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Stevia ~ The Super Sugar Substitute!


We have all heard about the detrimental health effects of sugar. What if you need something sweet but don’t want to ruin your health? One alternative that has come about is Stevia. It is being called the “super sugar substitute.”

What Is Stevia?

Stevia is a natural sweetener and an alternative to sugar. It is produced from the leaves of the Stevia rebaudiana plant. These leaves have been used by South Americans for years as a sweetener and for medicinal purposes. The shrub grows naturally there.

Stevia is produced in crystal form like sugar and also in liquid extract. It is said to be over 300 times sweeter than sugar. You won’t have to use as much to get the same sweet result. A teaspoon of sugar provides 15 calories. One packet of stevia is equivalent to two teaspoons of sugar and provides only 5 calories. The body treats all sugar the same, so less is always preferable to more. With stevia, your caloric intake won’t add up as quickly.

Health Effects of Stevia

This sweet substitute wasn’t approved in the US by the FDA until 2008. It was found to be safe for human consumption without causing health problems. Using a substance such as this can lower sugar intake, thereby helping sufferers of metabolic syndrome, hypertension, diabetes and other conditions. It may be easier to wean oneself off of sugar this way.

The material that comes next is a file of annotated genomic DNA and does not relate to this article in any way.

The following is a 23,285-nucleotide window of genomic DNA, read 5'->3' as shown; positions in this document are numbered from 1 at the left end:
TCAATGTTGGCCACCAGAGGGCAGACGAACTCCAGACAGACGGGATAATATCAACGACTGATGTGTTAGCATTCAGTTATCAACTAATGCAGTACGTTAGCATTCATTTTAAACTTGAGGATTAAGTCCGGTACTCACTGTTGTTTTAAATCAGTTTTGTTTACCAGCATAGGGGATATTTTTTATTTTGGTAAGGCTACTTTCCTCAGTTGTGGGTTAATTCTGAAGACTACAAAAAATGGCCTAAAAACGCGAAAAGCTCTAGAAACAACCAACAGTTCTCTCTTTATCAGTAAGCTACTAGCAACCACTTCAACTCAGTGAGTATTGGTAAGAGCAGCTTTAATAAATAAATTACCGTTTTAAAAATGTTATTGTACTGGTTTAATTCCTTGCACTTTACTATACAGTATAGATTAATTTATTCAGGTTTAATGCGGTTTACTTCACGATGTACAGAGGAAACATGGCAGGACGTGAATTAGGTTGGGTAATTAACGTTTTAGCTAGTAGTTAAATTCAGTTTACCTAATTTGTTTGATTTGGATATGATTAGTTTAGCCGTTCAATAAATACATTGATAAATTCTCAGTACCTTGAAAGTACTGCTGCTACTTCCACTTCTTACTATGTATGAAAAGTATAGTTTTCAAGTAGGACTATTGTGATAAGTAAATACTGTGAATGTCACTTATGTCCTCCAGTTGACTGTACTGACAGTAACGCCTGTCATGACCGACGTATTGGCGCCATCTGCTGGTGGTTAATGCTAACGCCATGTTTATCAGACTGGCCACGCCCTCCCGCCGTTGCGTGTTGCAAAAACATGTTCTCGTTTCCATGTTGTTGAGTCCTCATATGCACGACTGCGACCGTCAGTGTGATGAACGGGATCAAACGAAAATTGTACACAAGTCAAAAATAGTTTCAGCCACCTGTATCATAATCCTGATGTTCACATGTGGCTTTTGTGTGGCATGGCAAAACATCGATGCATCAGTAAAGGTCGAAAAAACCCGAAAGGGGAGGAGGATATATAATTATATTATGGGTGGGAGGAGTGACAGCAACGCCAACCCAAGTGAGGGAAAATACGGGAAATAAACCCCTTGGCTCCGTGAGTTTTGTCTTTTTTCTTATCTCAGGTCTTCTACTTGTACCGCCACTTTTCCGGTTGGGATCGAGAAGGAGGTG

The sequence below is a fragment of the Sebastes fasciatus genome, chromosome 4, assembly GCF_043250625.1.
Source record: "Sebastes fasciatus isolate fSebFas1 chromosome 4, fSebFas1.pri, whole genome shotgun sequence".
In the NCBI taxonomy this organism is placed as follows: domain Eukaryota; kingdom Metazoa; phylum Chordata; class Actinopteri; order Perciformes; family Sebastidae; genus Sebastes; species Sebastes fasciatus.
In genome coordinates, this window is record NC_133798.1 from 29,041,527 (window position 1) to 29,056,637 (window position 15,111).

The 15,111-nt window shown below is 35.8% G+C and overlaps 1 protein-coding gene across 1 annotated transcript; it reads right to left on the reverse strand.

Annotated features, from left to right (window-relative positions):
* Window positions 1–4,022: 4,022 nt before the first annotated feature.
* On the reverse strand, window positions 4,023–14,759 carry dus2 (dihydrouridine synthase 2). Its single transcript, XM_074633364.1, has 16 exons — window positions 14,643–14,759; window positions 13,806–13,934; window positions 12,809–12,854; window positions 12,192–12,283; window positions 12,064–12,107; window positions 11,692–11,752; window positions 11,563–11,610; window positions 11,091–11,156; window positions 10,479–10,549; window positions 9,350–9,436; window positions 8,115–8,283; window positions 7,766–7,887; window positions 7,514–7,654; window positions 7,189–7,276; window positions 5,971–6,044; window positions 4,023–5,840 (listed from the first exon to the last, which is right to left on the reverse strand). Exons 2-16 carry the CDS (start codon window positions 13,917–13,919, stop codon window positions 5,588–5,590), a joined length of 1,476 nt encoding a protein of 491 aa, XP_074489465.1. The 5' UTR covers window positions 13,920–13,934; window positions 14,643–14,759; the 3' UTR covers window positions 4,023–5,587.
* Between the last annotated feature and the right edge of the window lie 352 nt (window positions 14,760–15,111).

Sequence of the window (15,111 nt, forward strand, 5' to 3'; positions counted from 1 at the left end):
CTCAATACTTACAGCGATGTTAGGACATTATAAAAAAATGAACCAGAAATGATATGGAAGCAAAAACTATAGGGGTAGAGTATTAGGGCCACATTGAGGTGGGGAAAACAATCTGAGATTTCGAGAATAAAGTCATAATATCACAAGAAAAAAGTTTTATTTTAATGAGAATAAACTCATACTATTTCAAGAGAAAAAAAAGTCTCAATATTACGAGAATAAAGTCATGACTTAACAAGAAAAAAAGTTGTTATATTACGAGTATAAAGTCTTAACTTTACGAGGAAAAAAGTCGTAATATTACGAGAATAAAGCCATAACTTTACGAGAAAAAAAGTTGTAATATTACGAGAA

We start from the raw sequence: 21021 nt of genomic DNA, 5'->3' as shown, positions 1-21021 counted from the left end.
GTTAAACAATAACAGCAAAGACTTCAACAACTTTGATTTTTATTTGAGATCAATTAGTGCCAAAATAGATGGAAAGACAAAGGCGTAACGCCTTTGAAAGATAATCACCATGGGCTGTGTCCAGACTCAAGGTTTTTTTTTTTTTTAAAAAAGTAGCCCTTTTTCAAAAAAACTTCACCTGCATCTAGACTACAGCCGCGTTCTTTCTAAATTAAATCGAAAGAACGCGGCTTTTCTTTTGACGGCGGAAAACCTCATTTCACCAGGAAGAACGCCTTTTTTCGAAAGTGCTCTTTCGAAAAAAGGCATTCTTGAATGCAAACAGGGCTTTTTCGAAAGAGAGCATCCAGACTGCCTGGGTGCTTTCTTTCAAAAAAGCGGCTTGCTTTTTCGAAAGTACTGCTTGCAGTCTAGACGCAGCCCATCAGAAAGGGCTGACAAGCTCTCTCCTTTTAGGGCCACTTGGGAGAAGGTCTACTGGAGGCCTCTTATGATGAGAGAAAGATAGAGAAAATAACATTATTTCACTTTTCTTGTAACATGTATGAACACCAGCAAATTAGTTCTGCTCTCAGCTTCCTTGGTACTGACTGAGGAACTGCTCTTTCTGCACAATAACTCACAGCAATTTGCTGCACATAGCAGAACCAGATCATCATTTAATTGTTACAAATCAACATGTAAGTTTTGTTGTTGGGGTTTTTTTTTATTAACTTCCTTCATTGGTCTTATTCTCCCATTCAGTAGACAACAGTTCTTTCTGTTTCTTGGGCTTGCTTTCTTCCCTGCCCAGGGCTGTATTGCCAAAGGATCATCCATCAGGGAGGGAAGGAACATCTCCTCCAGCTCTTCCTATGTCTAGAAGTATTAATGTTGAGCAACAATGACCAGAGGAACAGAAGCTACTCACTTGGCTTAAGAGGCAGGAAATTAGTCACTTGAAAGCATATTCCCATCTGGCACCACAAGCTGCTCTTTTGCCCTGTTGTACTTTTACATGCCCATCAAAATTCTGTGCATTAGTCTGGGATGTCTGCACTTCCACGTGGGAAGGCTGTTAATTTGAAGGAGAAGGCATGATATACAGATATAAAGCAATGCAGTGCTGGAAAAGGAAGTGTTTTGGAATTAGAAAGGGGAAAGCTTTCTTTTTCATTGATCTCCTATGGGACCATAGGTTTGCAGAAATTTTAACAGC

When it comes to cooking, however, sugar will still be needed. Stevia doesn’t brown foods like sugar and won’t ferment yeast for breads. It doesn’t provide the same bulk to foods as sugar because it is such a concentrated sweetener. Some bakers have mixed stevia with sugar to lower the calories in baked desserts.

Just like any other substitute in the body it is important to know about side effects. While Stevia is ruled safe by the FDA, some consumers have experienced dizziness, bloating, nausea and muscle pain. These are not common effects, however. Because stevia is manufactured from a plant, those who are allergic to ragweed might experience an allergic reaction while using stevia.

Stevia can interfere with some medications so inform your doctor if you are using it as a sugar substitute. Stevia interacts with lithium, medications for diabetes and some medications for high blood pressure.

Just like with sugar, try to use the smallest amount possible whenever you can. Since it is so much sweeter than sugar, one packet should suffice for coffee and tea.  Test the sweetness as you add the stevia to ensure you don’t add too much.  One of the nice things about Stevia is that Stevia can be bought in liquid, tablet, dried and powder forms, plus if you need the feel of “sugar lumps”, Stevia can be found as “sugar lumps” too!

Will Stevia replace sugar? Probably not, but it does offer a viable alternative to those trying to reduce the amount of sugar that they consume as part of a healthy lifestyle.



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